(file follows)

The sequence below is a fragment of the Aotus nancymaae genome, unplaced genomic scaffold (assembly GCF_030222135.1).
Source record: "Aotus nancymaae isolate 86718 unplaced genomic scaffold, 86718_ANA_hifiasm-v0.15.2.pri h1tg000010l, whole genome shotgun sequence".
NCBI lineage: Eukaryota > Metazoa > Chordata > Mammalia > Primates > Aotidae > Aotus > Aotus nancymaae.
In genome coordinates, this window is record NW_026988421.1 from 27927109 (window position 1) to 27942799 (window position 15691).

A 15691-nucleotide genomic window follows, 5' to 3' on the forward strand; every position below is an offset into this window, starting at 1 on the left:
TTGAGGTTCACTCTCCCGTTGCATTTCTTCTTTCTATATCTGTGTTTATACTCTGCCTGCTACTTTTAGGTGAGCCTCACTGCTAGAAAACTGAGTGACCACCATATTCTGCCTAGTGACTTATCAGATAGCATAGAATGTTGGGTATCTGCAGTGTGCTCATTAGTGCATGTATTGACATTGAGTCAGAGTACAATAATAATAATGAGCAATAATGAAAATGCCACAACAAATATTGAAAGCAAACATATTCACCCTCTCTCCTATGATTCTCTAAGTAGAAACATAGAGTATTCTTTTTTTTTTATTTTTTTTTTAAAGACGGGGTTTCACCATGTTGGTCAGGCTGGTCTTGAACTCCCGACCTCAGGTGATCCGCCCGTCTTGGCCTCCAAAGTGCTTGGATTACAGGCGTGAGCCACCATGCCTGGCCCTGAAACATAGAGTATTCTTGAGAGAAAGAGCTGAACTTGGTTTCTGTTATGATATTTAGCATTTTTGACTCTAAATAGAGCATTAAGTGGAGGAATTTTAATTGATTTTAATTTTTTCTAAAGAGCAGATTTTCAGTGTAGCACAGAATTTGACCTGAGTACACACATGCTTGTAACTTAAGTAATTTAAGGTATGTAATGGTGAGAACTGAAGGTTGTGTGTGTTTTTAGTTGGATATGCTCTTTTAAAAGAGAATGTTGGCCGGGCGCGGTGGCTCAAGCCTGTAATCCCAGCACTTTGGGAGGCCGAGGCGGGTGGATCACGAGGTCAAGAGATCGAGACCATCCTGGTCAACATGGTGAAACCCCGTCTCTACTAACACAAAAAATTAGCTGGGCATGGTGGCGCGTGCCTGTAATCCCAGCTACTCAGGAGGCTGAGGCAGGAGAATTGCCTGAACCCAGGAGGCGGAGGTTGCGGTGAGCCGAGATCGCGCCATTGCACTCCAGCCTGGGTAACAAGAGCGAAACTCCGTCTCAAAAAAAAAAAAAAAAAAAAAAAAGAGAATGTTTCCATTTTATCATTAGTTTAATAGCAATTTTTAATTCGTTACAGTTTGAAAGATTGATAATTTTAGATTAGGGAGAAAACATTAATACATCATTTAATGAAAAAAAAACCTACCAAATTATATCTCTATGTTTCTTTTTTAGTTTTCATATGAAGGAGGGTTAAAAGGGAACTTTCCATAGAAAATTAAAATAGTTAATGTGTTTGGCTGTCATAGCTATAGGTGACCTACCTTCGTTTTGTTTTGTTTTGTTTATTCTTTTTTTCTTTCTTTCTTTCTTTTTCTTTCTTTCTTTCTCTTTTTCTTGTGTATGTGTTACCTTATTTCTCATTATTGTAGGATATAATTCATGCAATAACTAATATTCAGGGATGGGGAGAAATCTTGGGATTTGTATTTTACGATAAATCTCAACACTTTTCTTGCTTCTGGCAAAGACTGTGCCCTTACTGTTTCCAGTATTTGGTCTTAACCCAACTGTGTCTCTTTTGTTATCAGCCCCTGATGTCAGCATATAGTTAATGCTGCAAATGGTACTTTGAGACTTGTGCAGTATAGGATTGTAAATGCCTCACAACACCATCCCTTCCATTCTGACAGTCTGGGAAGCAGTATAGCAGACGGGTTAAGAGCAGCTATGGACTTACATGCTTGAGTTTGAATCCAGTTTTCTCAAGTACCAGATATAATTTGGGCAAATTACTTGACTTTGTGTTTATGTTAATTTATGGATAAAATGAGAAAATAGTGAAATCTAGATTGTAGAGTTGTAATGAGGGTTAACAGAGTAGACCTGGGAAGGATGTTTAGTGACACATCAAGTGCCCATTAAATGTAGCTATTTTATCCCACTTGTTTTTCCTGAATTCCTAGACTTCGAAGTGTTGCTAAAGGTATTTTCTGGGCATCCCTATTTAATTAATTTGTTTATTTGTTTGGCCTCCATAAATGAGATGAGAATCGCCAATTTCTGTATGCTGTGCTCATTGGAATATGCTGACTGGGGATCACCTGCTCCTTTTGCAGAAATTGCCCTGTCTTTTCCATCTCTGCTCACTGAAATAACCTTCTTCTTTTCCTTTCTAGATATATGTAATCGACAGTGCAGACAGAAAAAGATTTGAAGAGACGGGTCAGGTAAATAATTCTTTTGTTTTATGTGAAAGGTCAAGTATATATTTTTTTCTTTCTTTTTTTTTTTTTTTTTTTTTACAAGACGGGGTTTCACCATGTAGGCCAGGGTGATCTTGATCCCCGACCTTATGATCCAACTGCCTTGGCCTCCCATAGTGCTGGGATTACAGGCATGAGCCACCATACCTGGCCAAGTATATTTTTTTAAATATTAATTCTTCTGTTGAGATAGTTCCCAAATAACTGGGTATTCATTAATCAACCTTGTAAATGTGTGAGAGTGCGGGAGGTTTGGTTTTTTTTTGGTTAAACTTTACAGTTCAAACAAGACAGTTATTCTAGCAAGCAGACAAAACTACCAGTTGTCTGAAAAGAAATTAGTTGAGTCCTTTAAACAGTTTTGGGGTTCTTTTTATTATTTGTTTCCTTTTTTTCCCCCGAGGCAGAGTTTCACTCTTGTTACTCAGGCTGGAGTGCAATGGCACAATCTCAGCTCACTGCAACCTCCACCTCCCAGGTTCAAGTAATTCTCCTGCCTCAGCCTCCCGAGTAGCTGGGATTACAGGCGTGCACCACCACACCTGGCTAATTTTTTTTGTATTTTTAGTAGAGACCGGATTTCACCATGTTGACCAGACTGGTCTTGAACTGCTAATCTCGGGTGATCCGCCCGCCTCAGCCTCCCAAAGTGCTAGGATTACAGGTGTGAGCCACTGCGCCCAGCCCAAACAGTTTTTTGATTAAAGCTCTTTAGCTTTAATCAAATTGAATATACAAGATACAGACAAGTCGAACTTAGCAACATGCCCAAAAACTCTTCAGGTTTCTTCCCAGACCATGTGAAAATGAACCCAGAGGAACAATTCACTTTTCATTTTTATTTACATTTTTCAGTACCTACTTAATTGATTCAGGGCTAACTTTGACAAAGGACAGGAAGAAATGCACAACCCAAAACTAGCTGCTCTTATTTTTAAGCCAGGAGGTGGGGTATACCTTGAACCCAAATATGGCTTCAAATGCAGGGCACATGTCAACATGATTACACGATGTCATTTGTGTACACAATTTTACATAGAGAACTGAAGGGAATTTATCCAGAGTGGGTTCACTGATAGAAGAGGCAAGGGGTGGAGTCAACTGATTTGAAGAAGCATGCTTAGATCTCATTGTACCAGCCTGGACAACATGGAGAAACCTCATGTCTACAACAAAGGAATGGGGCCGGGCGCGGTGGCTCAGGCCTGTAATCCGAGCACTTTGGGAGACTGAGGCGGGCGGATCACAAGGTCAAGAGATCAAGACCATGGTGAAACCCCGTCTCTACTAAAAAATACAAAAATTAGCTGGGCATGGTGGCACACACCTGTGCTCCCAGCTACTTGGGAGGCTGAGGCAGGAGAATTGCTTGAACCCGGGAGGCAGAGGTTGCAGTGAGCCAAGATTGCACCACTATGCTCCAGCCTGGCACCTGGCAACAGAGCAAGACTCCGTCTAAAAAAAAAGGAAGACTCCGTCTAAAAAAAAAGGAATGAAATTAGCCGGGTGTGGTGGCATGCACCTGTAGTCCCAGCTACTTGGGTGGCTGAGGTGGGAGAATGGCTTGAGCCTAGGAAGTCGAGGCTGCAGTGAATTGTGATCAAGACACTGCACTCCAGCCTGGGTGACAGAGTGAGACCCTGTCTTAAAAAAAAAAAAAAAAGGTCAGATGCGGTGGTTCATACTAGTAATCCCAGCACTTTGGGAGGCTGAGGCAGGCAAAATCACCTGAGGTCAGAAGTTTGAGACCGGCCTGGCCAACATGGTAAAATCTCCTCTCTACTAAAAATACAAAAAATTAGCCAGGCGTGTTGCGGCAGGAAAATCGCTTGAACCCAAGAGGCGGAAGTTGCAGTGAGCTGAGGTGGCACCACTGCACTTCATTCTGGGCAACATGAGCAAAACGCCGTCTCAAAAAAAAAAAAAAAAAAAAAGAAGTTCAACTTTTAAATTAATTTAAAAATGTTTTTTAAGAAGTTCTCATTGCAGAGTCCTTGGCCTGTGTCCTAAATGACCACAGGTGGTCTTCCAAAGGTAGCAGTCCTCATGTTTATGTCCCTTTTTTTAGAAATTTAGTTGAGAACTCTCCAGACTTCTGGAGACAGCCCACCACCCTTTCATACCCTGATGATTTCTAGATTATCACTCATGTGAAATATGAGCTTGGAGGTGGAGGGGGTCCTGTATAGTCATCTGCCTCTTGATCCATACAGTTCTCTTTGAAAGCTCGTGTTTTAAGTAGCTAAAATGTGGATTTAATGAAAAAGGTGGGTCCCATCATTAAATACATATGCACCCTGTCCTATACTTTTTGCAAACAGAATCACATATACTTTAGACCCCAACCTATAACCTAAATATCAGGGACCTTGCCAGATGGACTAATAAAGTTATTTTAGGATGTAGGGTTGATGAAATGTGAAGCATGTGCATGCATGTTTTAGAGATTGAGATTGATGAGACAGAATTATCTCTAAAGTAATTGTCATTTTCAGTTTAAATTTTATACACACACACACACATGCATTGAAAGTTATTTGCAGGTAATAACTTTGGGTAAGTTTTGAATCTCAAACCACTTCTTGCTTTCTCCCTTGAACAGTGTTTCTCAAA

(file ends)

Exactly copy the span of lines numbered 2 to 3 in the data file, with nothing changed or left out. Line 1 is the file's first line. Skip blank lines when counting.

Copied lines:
Source record: "Aotus nancymaae isolate 86718 unplaced genomic scaffold, 86718_ANA_hifiasm-v0.15.2.pri h1tg000010l, whole genome shotgun sequence".
NCBI lineage: Eukaryota > Metazoa > Chordata > Mammalia > Primates > Aotidae > Aotus > Aotus nancymaae.